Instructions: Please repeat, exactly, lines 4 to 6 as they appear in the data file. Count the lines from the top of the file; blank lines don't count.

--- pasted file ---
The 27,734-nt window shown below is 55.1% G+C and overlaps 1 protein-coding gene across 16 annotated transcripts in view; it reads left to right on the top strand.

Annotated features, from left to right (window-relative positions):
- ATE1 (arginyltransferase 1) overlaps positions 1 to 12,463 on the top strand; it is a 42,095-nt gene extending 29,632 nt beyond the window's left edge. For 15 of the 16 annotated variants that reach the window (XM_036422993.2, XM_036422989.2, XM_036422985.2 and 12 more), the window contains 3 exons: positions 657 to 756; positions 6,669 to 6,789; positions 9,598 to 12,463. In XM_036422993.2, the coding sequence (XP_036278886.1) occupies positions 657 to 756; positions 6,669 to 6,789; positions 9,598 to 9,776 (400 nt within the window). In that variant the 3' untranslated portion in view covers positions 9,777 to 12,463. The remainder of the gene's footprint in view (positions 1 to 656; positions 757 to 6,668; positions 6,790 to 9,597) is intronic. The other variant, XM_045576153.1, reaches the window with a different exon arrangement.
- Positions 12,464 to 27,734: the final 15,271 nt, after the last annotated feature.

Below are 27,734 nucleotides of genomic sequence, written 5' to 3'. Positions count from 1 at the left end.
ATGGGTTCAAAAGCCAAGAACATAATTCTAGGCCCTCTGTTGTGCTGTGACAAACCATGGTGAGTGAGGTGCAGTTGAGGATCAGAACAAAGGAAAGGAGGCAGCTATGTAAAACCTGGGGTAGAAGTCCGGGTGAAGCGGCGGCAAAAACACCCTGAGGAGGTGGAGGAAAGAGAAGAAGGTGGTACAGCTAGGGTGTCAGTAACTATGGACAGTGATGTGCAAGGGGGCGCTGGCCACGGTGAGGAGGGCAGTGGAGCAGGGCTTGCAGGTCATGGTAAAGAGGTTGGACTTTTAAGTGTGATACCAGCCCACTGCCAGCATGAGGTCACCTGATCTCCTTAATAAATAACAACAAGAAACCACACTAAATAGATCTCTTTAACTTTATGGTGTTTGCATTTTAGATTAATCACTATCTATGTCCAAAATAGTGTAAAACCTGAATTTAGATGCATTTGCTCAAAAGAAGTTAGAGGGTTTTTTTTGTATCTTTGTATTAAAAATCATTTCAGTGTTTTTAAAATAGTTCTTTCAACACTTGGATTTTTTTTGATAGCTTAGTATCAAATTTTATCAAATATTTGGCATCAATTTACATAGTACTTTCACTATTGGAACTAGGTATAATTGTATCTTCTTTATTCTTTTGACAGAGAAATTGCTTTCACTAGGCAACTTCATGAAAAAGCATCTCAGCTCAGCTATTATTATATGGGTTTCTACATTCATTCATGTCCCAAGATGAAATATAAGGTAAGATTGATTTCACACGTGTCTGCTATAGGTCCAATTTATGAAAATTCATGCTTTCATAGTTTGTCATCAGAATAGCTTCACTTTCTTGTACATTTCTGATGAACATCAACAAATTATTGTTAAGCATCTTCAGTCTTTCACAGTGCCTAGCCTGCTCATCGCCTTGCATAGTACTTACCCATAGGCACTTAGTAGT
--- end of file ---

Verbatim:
- Positions 12,464 to 27,734: the final 15,271 nt, after the last annotated feature.

Below are 27,734 nucleotides of genomic sequence, written 5' to 3'. Positions count from 1 at the left end.
ATGGGTTCAAAAGCCAAGAACATAATTCTAGGCCCTCTGTTGTGCTGTGACAAACCATGGTGAGTGAGGTGCAGTTGAGGATCAGAACAAAGGAAAGGAGGCAGCTATGTAAAACCTGGGGTAGAAGTCCGGGTGAAGCGGCGGCAAAAACACCCTGAGGAGGTGGAGGAAAGAGAAGAAGGTGGTACAGCTAGGGTGTCAGTAACTATGGACAGTGATGTGCAAGGGGGCGCTGGCCACGGTGAGGAGGGCAGTGGAGCAGGGCTTGCAGGTCATGGTAAAGAGGTTGGACTTTTAAGTGTGATACCAGCCCACTGCCAGCATGAGGTCACCTGATCTCCTTAATAAATAACAACAAGAAACCACACTAAATAGATCTCTTTAACTTTATGGTGTTTGCATTTTAGATTAATCACTATCTATGTCCAAAATAGTGTAAAACCTGAATTTAGATGCATTTGCTCAAAAGAAGTTAGAGGGTTTTTTTTGTATCTTTGTATTAAAAATCATTTCAGTGTTTTTAAAATAGTTCTTTCAACACTTGGATTTTTTTTGATAGCTTAGTATCAAATTTTATCAAATATTTGGCATCAATTTACATAGTACTTTCACTATTGGAACTAGGTATAATTGTATCTTCTTTATTCTTTTGACAGAGAAATTGCTTTCACTAGGCAACTTCATGAAAAAGCATCTCAGCTCAGCTATTATTATATGGGTTTCTACATTCATTCATGTCCCAAGATGAAATATAAGGTAAGATTGATTTCACACGTGTCTGCTATAGGTCCAATTTATGAAAATTCATGCTTTCATAGTTTGTCATCAGAATAGCTTCACTTTCTTGTACATTTCTGATGAACATCAACAAATTATTGTTAAGCATCTTCAGTCTTTCACAGTGCCTAGCCTGCTCATCGCCTTGCATAGTACTTACCCATAGGCACTTAGTAGT